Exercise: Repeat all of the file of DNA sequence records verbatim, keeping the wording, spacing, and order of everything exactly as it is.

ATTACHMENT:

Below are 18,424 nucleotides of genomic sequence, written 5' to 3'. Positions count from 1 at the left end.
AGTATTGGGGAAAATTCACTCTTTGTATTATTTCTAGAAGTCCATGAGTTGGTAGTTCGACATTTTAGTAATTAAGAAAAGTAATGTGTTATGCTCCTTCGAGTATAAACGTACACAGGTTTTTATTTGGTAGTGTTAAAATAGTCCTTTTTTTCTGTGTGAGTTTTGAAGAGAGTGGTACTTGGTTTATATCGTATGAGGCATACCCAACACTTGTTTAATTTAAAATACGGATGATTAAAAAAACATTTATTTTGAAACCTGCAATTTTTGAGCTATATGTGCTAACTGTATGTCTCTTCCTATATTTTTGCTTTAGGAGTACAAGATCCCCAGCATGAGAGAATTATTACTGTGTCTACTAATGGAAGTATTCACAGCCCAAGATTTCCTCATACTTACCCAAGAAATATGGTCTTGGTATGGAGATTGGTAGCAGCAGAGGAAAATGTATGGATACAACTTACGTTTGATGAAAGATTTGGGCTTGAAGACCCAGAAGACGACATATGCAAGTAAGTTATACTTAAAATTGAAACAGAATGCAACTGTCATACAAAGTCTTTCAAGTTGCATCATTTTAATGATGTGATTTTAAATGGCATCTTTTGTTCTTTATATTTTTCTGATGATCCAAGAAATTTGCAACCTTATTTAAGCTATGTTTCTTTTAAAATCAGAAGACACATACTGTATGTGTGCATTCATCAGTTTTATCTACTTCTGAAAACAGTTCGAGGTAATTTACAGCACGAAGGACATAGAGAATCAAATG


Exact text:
Below are 18,424 nucleotides of genomic sequence, written 5' to 3'. Positions count from 1 at the left end.
AGTATTGGGGAAAATTCACTCTTTGTATTATTTCTAGAAGTCCATGAGTTGGTAGTTCGACATTTTAGTAATTAAGAAAAGTAATGTGTTATGCTCCTTCGAGTATAAACGTACACAGGTTTTTATTTGGTAGTGTTAAAATAGTCCTTTTTTTCTGTGTGAGTTTTGAAGAGAGTGGTACTTGGTTTATATCGTATGAGGCATACCCAACACTTGTTTAATTTAAAATACGGATGATTAAAAAAACATTTATTTTGAAACCTGCAATTTTTGAGCTATATGTGCTAACTGTATGTCTCTTCCTATATTTTTGCTTTAGGAGTACAAGATCCCCAGCATGAGAGAATTATTACTGTGTCTACTAATGGAAGTATTCACAGCCCAAGATTTCCTCATACTTACCCAAGAAATATGGTCTTGGTATGGAGATTGGTAGCAGCAGAGGAAAATGTATGGATACAACTTACGTTTGATGAAAGATTTGGGCTTGAAGACCCAGAAGACGACATATGCAAGTAAGTTATACTTAAAATTGAAACAGAATGCAACTGTCATACAAAGTCTTTCAAGTTGCATCATTTTAATGATGTGATTTTAAATGGCATCTTTTGTTCTTTATATTTTTCTGATGATCCAAGAAATTTGCAACCTTATTTAAGCTATGTTTCTTTTAAAATCAGAAGACACATACTGTATGTGTGCATTCATCAGTTTTATCTACTTCTGAAAACAGTTCGAGGTAATTTACAGCACGAAGGACATAGAGAATCAAATG